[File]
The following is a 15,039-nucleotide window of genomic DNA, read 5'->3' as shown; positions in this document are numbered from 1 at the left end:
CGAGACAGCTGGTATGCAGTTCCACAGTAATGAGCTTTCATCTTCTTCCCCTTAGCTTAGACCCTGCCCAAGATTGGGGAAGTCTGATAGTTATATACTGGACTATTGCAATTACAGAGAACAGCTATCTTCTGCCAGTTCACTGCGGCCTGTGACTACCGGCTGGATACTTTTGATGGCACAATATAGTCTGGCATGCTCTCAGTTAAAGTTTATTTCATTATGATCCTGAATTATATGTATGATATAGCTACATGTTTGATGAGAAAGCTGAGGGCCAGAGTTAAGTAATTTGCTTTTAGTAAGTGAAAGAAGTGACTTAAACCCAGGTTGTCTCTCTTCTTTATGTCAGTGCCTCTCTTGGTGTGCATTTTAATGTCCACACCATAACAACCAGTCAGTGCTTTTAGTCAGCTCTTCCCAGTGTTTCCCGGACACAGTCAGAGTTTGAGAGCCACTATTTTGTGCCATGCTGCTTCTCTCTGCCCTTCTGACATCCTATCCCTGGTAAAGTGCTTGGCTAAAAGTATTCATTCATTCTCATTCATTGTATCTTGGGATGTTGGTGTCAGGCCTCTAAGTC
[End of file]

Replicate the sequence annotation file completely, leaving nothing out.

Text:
The following is a 15,039-nucleotide window of genomic DNA, read 5'->3' as shown; positions in this document are numbered from 1 at the left end:
CGAGACAGCTGGTATGCAGTTCCACAGTAATGAGCTTTCATCTTCTTCCCCTTAGCTTAGACCCTGCCCAAGATTGGGGAAGTCTGATAGTTATATACTGGACTATTGCAATTACAGAGAACAGCTATCTTCTGCCAGTTCACTGCGGCCTGTGACTACCGGCTGGATACTTTTGATGGCACAATATAGTCTGGCATGCTCTCAGTTAAAGTTTATTTCATTATGATCCTGAATTATATGTATGATATAGCTACATGTTTGATGAGAAAGCTGAGGGCCAGAGTTAAGTAATTTGCTTTTAGTAAGTGAAAGAAGTGACTTAAACCCAGGTTGTCTCTCTTCTTTATGTCAGTGCCTCTCTTGGTGTGCATTTTAATGTCCACACCATAACAACCAGTCAGTGCTTTTAGTCAGCTCTTCCCAGTGTTTCCCGGACACAGTCAGAGTTTGAGAGCCACTATTTTGTGCCATGCTGCTTCTCTCTGCCCTTCTGACATCCTATCCCTGGTAAAGTGCTTGGCTAAAAGTATTCATTCATTCTCATTCATTGTATCTTGGGATGTTGGTGTCAGGCCTCTAAGTC